Protecting Tradition


For Hawaiʻi residents, ecotourism answers the call for a responsible form of tourism built upon a foundation of respect. While visiting cultural sites like Loko Ea is a great first step, in order to gain true insight and understanding from these sacred spaces, the investment begins upon entry.

For stewards of the land, maintaining and restoring these cultural and environmental resources is much more than just a job for them. “Visitors can take what they learn from Loko Ea and apply it to their community, wherever they live,” says DeCoito.

“That is the importance of the work we do. We are teaching the community how to get back to a sustainable way of living.”


By offering visitors the chance to experience Hawaiʻi as being steeped in rich, spiritual practices, kindred connections can flourish and knowledge can be shared.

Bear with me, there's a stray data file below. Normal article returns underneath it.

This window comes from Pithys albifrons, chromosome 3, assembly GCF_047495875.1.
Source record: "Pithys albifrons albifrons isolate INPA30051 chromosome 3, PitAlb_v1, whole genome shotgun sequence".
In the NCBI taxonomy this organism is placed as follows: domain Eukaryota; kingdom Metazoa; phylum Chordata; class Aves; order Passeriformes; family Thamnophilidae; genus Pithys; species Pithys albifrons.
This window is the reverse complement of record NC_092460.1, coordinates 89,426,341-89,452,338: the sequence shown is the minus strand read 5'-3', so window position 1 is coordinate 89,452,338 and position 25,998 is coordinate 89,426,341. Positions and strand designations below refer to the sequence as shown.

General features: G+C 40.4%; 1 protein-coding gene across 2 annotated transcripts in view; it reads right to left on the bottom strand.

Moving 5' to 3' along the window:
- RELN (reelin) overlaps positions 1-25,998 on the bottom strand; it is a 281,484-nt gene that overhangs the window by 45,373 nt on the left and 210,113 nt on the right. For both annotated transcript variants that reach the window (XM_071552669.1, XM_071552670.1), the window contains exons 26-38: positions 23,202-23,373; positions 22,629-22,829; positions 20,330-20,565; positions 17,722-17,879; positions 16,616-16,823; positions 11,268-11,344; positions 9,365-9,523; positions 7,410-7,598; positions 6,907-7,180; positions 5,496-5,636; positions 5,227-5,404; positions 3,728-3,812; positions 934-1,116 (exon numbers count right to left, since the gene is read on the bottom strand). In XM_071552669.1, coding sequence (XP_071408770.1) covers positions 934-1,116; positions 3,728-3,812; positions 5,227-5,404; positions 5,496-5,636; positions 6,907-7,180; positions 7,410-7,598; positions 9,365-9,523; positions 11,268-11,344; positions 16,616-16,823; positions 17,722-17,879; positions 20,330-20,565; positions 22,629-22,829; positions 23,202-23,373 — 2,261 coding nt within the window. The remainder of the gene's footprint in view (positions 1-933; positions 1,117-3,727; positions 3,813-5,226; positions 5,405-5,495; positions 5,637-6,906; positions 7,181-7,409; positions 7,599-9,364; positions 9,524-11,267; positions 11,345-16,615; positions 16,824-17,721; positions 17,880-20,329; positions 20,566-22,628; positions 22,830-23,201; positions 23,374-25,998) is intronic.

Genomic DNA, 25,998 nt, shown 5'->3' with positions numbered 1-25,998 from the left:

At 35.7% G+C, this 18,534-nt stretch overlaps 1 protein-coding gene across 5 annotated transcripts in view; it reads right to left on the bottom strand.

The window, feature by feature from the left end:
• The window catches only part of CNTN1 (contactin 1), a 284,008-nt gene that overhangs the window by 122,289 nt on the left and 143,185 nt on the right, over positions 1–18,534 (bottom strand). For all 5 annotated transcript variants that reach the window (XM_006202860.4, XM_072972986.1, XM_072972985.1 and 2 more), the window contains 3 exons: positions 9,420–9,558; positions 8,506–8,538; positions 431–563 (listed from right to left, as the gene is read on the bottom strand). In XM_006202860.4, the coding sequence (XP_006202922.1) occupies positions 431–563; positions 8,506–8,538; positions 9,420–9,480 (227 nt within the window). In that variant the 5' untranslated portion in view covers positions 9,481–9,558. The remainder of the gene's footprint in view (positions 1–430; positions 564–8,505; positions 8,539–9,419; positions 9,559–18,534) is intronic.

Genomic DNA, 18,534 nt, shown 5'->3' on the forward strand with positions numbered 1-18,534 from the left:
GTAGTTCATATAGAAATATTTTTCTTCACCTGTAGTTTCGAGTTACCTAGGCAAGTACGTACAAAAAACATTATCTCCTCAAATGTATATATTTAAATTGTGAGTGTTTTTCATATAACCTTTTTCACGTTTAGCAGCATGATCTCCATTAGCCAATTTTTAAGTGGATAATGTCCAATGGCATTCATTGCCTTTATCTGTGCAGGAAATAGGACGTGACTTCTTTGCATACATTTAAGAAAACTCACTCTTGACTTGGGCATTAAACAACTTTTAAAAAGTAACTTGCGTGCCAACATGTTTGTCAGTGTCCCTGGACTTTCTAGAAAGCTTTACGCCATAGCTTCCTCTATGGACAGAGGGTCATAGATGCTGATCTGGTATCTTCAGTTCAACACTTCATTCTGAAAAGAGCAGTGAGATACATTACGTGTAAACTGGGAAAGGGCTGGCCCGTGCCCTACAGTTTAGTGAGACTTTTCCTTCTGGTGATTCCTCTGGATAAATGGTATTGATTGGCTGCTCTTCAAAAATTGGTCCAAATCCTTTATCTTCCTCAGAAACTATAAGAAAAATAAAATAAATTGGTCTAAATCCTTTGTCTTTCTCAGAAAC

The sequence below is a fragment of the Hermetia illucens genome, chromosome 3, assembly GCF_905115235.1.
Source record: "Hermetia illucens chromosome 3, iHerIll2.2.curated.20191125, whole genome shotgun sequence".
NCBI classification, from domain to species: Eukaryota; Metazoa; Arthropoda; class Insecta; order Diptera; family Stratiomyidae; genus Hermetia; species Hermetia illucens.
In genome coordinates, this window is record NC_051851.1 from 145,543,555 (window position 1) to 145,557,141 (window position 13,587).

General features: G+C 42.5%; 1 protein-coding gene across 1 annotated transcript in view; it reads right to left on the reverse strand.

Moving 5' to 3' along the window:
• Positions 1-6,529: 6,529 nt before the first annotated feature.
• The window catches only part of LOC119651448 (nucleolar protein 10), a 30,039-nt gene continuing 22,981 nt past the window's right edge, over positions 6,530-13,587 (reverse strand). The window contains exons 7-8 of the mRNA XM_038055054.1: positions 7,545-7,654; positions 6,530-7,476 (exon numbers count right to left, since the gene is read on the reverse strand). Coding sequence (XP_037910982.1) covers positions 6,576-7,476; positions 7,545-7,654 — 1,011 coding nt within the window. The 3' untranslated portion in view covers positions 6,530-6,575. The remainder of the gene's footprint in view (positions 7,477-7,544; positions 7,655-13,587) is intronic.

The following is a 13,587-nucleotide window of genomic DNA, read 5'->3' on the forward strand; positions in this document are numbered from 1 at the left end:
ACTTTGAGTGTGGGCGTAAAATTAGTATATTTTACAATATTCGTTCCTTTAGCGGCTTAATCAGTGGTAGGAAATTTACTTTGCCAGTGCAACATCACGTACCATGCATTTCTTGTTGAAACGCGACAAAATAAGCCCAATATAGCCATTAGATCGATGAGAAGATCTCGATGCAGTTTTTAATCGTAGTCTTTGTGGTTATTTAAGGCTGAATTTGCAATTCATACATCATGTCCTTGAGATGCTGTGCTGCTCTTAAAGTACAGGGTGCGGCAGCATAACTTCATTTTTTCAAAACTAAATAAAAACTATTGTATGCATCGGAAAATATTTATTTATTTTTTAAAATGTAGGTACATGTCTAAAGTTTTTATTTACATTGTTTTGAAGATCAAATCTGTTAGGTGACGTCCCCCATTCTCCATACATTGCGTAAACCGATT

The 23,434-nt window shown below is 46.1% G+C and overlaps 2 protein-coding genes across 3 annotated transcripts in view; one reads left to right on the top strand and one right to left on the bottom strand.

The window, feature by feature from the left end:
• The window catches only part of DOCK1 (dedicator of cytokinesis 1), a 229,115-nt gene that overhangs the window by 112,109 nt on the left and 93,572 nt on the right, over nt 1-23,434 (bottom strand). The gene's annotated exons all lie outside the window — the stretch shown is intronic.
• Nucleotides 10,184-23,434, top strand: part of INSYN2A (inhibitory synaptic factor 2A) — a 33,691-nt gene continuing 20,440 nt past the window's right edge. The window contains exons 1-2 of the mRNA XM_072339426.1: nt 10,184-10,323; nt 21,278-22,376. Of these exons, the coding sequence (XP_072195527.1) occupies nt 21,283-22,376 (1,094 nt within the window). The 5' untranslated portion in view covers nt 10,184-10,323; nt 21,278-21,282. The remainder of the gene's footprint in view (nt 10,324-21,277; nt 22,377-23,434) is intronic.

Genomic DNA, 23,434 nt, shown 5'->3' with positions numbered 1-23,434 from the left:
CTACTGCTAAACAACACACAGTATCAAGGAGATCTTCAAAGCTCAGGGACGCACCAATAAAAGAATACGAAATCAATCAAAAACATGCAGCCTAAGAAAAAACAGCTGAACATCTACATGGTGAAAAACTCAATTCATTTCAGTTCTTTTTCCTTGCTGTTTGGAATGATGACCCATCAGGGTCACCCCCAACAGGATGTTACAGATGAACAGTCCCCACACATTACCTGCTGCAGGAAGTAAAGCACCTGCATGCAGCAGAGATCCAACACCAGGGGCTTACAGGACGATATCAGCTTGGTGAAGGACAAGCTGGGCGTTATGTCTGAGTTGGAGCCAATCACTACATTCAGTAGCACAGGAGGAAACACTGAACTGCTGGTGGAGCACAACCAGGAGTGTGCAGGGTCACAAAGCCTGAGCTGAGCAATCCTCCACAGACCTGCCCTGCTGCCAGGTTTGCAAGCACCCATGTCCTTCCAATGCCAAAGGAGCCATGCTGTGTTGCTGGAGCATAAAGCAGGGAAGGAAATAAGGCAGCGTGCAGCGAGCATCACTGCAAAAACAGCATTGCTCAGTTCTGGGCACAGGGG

After the immense challenges of 2020 and the influx of visitors seen throughout 2021, voluntourism opportunities such as these hope to promote a new wave of responsible, regenerative tourism to encourage responsible travel. “The emotional validation that stems from coming to a place you have contributed to in a positive way is truly invaluable,” says Palupe. “If you love the Hawaiʻi that you visit today, you should care to participate in the work it takes to maintain it or to make it even better.”


Where to Stay

Nestled in the heart of bustling Waikīkī on Oahu, the oceanfront Sheraton Waikiki is known for its infinity pool, the longest in North America, showcasing expansive views of the Pacific Ocean.

The luxurious beachside resort is located on the south shore of Maui in elegant Wailea and features some of the island’s best pools, including the longest resort waterslide in Hawaiʻi.

A scenic respite on the Kohala coast of Hawaiʻi Island, this contemporary resort is an ideal locale for rejuvenation and family-friendly fun.

Travel better

Volunteer at a fishpond.

Tours and Activities

Immerse yourself in Hawaiʻi’s rich and nuanced cultural landscape by participating in the Mālama Hawaiʻi program available at your resort.